Colorlines Favorites of 2018: Cardi B’s ‘Invasion of Privacy’ and the Value of Authenticity

By Ayana Byrd Dec 27, 2018

It was my birthday, and I was getting yelled at because when someone asked what music I had on repeat, I answered "Cardi B."

Record scratch, stop.

“Don’t say that!” my friend yelled.

But I’d said it, so then I got: “She is horrible, terrible, she is setting women back.”

My friend went on, for a very long time, documenting the many ways she thought Cardi B was an affront to all good things musical and cultural. She talked so much that I stopped listening and just sipped my wine. Finally, she asked what I could possibly like about Cardi. She yelled this, too.

I could have said a lot, gotten fancy and even given a feminist interpretation of what made Cardi B and her debut "Invasion of Privacy" so great. But I didn’t.

“When I listen to her album, I feel happy,” was all I said.

Happy is hard to come by these days. This has been a year that takes perverse pleasure in fucking with us every single calendar day. From sunup to sundown it sometimes feels like Armageddon has come. But actually, it’s just Tuesday.

Entertainment used to be a surefire way to tune out the fuckery. But because I do, in fact, believe that slavery was not a choice, entertainers have let me down spectacularly in 2018. Beyond Kanye, there was Bill Cosby taking his well-deserved perp walk. There was the minister eulogizing Aretha Franklin with a fire-and-brimstone rendition of the Moynihan Report that blamed every Black people problem on Black mothers.

It all—every single little thing—feels like a whole lot.

Cardi B, born Belcalis Almanzar, does not. She is not going to save the world with her music, but she has saved me from many a cranky mood. And 2018 has proven what a precious commodity happiness is.

"Invasion of Privacy" was released in April, after she had already reached the kind of fame few ever will with the single “Bodak Yellow.” While there is a lingering slowness to that song, most of the album is upbeat, perky even, in the special way that perk can live alongside shit talking. Guests including SZA, Migos and Chance the Rapper are Cardi’s accomplices as she shows off her confident, sometimes staccato, other times rapid fire flow.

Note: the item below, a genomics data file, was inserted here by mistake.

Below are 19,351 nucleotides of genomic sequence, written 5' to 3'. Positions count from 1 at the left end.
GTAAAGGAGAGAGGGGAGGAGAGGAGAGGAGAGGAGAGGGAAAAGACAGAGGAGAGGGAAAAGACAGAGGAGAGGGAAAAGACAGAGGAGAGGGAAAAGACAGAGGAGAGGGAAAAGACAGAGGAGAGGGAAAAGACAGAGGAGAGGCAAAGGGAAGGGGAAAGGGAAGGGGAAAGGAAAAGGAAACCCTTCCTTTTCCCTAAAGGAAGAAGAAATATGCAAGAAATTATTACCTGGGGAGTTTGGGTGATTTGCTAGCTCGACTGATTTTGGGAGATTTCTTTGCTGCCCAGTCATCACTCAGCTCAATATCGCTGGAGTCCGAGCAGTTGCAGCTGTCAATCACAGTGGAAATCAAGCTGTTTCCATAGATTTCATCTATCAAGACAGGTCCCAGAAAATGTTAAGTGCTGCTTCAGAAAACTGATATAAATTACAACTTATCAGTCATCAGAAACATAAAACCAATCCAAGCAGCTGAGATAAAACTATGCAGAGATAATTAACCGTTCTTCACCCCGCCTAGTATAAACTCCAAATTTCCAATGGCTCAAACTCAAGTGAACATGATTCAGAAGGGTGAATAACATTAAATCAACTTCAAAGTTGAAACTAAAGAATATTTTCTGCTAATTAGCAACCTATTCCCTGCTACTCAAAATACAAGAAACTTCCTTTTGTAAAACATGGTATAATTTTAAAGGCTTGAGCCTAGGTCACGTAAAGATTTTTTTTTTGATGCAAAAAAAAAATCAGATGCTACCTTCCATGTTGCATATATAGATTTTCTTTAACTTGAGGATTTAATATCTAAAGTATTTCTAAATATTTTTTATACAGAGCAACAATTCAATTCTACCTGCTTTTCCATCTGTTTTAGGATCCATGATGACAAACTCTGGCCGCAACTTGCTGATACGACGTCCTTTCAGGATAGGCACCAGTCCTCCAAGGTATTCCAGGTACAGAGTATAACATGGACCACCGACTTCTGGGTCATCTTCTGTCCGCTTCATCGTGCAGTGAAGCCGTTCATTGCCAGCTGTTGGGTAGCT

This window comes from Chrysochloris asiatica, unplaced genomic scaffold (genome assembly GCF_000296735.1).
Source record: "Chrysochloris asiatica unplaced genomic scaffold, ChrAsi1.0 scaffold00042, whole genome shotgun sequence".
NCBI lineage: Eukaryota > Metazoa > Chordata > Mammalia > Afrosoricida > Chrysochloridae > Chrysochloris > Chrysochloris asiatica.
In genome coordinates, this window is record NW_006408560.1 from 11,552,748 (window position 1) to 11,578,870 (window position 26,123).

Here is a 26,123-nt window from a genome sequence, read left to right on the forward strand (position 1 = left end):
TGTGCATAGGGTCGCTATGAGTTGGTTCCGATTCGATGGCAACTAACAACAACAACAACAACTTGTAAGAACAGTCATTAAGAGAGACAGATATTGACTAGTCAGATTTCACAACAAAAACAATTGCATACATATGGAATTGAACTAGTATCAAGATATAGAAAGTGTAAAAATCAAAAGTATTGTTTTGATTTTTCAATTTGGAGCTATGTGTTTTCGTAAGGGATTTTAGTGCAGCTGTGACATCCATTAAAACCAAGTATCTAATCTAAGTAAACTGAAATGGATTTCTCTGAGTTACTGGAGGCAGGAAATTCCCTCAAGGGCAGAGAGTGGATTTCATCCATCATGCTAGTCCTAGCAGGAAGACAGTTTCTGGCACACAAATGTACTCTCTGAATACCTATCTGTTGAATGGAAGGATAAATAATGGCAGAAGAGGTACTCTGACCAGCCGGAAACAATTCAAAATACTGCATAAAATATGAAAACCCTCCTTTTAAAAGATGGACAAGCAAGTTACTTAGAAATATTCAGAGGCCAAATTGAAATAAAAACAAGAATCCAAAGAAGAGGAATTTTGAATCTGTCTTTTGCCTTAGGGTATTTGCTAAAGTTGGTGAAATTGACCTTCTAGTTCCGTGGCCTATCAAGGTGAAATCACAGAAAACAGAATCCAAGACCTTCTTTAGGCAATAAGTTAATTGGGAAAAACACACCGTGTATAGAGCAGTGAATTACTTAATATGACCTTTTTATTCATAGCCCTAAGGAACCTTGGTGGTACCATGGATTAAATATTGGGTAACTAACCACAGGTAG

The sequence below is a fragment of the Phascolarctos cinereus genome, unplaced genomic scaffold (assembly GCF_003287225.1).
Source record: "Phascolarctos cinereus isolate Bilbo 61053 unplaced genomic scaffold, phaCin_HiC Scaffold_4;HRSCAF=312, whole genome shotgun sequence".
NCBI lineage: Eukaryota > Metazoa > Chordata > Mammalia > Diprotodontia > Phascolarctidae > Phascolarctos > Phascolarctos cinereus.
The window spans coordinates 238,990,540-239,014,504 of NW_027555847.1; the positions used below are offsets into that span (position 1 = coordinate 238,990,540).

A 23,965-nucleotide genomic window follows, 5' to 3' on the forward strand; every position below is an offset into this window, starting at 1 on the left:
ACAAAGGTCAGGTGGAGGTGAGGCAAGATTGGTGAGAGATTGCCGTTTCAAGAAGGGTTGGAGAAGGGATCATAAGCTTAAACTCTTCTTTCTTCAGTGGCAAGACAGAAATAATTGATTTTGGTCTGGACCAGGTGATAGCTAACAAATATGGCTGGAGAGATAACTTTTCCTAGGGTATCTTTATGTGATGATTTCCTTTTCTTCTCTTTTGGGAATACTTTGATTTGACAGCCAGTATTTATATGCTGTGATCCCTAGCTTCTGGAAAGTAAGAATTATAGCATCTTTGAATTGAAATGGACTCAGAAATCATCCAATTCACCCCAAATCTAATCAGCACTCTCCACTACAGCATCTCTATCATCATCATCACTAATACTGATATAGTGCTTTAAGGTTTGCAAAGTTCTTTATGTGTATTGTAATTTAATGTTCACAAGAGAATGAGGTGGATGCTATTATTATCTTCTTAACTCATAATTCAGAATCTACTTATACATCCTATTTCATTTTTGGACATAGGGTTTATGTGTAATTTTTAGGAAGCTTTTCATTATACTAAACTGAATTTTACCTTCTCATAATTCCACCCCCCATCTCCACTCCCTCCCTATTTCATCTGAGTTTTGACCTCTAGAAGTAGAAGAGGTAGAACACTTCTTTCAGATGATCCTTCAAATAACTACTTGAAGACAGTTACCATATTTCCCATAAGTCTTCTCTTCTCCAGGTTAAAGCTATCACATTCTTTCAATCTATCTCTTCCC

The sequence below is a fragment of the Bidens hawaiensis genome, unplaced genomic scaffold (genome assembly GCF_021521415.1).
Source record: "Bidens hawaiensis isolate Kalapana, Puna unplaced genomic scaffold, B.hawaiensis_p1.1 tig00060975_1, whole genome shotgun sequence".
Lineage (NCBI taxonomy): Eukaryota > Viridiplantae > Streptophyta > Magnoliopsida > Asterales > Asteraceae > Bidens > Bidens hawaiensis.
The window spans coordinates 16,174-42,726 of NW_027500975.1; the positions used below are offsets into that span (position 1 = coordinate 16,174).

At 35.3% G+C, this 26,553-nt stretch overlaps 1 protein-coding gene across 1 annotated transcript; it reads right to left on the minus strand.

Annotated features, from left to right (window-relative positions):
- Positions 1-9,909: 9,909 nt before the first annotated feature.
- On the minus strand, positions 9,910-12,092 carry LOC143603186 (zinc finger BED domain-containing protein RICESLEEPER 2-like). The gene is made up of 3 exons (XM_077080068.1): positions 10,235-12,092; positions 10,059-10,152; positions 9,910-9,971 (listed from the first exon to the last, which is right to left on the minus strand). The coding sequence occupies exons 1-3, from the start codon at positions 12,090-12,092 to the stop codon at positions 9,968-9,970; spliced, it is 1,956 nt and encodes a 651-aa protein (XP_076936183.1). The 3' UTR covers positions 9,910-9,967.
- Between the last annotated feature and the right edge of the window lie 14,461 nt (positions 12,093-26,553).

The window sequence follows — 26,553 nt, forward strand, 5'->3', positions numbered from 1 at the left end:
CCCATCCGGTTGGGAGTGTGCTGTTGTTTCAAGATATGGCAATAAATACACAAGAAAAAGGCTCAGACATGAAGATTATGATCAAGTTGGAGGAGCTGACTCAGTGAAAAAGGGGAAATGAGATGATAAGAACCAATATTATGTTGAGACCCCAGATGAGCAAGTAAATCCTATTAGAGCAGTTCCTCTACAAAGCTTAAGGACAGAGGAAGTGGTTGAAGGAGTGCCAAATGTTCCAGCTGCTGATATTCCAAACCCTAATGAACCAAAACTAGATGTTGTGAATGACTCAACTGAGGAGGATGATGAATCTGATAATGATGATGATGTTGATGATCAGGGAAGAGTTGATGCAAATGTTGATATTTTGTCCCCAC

The album is fun in a way that smacks of ’80s irreverence (as does the neon lettering and her outfit on the cover art). There is no political correctness, just bitches and pussy popping. The song “Bickenhead,” a reinterpretation of Project Pat’s “Chickenhead,” has an entire verse about how to pop it in church, at a stove and on the pole.

As unoriginal as the album’s subject matter may be—make money, buy designer gear, dump trifling men, show hoes up—Invasion of Privacy" is refreshing. Because Cardi B is. She is a star in the Rihanna sense of the word, which is my favorite kind of stardom. It gives zero fucks in a rock star way, but made better with Black swag.

We have not seen a celebrity like Cardi B maybe ever. She will throw a shoe at Nicki Minaj at a New York Fashion Week party and then in her next public appearance, become the talk of Milan for dressing in head-to-toe animal print inspired by “The Nanny.” Cardi’s come-up, from the Bronx to strip club to Internet fame to Love & Hip Hop: New York to "Invasion of Privacy," might read like a film script, but she pulls it off with an authenticity that seems impossible to fake.

While we were just trying to get through the drudgery of whatever-the-word-is for 2018, someone showed up cooing nonsensically like a pigeon and with a whole lot of talent. And as Cardi keeps releasing new tracks, like October’s "Money," 2019 might be an even happier year.

More of Ayana’s Favorites:

TV Show:The Good Place


Podcast:Revisionist History

Artist: Vhils